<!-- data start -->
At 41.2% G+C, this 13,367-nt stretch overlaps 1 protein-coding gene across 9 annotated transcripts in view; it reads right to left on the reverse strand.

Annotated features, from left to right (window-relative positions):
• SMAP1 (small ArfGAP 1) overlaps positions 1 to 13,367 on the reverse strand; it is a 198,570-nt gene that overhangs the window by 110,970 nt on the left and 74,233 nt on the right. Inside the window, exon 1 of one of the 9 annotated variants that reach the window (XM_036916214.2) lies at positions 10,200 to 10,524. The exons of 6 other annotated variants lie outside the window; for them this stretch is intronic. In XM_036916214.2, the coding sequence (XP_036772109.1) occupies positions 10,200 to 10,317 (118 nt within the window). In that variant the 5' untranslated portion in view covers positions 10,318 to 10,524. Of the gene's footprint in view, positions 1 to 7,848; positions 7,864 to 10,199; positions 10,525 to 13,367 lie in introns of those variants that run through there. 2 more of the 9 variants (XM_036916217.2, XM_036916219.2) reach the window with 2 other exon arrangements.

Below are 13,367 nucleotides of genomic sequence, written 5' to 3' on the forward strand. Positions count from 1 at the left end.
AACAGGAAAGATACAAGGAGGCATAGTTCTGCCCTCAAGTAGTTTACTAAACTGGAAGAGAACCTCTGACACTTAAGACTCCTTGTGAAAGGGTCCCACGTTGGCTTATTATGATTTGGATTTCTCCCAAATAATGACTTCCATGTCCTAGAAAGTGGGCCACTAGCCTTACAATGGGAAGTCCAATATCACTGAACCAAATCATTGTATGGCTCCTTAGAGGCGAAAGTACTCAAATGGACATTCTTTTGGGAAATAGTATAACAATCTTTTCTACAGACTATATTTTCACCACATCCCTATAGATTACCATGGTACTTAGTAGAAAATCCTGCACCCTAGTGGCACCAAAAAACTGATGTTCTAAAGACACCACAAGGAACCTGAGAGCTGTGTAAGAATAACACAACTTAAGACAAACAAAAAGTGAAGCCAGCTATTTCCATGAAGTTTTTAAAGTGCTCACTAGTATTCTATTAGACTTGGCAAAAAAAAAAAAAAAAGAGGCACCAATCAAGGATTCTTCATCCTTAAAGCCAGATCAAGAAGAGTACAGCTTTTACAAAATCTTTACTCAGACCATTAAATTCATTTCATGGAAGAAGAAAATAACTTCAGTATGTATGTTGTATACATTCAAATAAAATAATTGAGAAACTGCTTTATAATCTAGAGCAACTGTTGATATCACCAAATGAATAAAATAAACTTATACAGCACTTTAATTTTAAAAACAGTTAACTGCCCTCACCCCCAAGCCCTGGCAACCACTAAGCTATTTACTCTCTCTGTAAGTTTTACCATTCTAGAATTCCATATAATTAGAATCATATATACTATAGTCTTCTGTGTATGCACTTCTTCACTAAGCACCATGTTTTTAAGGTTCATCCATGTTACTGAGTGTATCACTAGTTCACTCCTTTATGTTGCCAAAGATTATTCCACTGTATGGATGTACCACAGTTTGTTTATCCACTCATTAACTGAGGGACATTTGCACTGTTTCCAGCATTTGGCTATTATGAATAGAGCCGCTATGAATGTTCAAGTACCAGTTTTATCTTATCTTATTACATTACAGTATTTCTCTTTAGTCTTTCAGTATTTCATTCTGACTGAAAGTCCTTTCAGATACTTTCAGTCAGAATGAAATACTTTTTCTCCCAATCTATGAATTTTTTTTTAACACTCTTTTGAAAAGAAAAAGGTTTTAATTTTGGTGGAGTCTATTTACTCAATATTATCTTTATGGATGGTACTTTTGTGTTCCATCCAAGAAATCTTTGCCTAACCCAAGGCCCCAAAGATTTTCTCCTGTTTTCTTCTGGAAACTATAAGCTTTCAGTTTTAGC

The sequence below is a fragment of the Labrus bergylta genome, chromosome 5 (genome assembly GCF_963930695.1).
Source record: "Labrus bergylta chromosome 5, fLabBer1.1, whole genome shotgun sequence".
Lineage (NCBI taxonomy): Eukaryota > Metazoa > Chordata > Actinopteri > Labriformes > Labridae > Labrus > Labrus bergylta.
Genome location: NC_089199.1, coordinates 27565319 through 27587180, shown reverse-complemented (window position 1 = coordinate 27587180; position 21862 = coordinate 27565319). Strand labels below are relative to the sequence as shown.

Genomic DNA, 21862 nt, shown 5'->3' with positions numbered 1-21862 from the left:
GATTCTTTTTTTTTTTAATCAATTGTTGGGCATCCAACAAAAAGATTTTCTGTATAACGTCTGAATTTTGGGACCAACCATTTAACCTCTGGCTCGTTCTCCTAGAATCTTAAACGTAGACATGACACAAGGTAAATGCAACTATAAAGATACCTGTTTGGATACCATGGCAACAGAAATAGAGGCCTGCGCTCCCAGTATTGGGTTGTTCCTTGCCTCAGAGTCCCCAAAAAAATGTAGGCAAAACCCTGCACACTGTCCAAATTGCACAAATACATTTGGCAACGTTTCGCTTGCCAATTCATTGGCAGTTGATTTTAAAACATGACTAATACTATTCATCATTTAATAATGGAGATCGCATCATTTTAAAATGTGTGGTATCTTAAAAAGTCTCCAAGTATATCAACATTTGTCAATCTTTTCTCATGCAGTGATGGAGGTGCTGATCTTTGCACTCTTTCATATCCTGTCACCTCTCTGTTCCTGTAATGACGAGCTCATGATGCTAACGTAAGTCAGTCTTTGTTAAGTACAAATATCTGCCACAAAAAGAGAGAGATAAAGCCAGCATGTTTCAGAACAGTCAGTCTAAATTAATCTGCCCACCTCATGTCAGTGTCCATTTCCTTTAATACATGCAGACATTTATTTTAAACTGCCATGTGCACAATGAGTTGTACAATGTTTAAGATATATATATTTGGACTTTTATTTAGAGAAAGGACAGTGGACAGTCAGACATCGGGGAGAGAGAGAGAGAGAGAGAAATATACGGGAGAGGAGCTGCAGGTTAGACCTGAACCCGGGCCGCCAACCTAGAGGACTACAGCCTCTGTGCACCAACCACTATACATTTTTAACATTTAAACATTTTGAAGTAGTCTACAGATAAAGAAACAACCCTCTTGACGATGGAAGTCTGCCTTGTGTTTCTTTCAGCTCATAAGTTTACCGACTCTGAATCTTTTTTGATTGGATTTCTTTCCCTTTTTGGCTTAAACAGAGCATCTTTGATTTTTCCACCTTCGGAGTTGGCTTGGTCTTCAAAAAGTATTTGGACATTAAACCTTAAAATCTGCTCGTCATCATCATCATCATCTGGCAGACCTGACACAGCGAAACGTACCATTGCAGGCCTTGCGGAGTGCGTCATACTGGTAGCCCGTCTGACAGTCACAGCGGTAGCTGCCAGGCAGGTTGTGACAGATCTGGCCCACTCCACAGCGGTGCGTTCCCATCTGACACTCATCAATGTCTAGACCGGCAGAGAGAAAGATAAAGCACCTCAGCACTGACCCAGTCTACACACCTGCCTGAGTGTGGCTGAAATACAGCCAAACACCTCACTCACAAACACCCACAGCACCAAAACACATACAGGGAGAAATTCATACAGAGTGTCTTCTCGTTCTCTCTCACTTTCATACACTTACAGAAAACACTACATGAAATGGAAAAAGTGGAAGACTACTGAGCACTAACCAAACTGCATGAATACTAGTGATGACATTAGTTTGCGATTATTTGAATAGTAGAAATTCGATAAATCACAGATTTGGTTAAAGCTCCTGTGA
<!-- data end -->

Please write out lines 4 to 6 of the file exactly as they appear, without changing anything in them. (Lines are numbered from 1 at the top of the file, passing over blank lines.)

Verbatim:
Below are 13,367 nucleotides of genomic sequence, written 5' to 3' on the forward strand. Positions count from 1 at the left end.
AACAGGAAAGATACAAGGAGGCATAGTTCTGCCCTCAAGTAGTTTACTAAACTGGAAGAGAACCTCTGACACTTAAGACTCCTTGTGAAAGGGTCCCACGTTGGCTTATTATGATTTGGATTTCTCCCAAATAATGACTTCCATGTCCTAGAAAGTGGGCCACTAGCCTTACAATGGGAAGTCCAATATCACTGAACCAAATCATTGTATGGCTCCTTAGAGGCGAAAGTACTCAAATGGACATTCTTTTGGGAAATAGTATAACAATCTTTTCTACAGACTATATTTTCACCACATCCCTATAGATTACCATGGTACTTAGTAGAAAATCCTGCACCCTAGTGGCACCAAAAAACTGATGTTCTAAAGACACCACAAGGAACCTGAGAGCTGTGTAAGAATAACACAACTTAAGACAAACAAAAAGTGAAGCCAGCTATTTCCATGAAGTTTTTAAAGTGCTCACTAGTATTCTATTAGACTTGGCAAAAAAAAAAAAAAAAGAGGCACCAATCAAGGATTCTTCATCCTTAAAGCCAGATCAAGAAGAGTACAGCTTTTACAAAATCTTTACTCAGACCATTAAATTCATTTCATGGAAGAAGAAAATAACTTCAGTATGTATGTTGTATACATTCAAATAAAATAATTGAGAAACTGCTTTATAATCTAGAGCAACTGTTGATATCACCAAATGAATAAAATAAACTTATACAGCACTTTAATTTTAAAAACAGTTAACTGCCCTCACCCCCAAGCCCTGGCAACCACTAAGCTATTTACTCTCTCTGTAAGTTTTACCATTCTAGAATTCCATATAATTAGAATCATATATACTATAGTCTTCTGTGTATGCACTTCTTCACTAAGCACCATGTTTTTAAGGTTCATCCATGTTACTGAGTGTATCACTAGTTCACTCCTTTATGTTGCCAAAGATTATTCCACTGTATGGATGTACCACAGTTTGTTTATCCACTCATTAACTGAGGGACATTTGCACTGTTTCCAGCATTTGGCTATTATGAATAGAGCCGCTATGAATGTTCAAGTACCAGTTTTATCTTATCTTATTACATTACAGTATTTCTCTTTAGTCTTTCAGTATTTCATTCTGACTGAAAGTCCTTTCAGATACTTTCAGTCAGAATGAAATACTTTTTCTCCCAATCTATGAATTTTTTTTTAACACTCTTTTGAAAAGAAAAAGGTTTTAATTTTGGTGGAGTCTATTTACTCAATATTATCTTTATGGATGGTACTTTTGTGTTCCATCCAAGAAATCTTTGCCTAACCCAAGGCCCCAAAGATTTTCTCCTGTTTTCTTCTGGAAACTATAAGCTTTCAGTTTTAGC

The sequence below is a fragment of the Labrus bergylta genome, chromosome 5 (genome assembly GCF_963930695.1).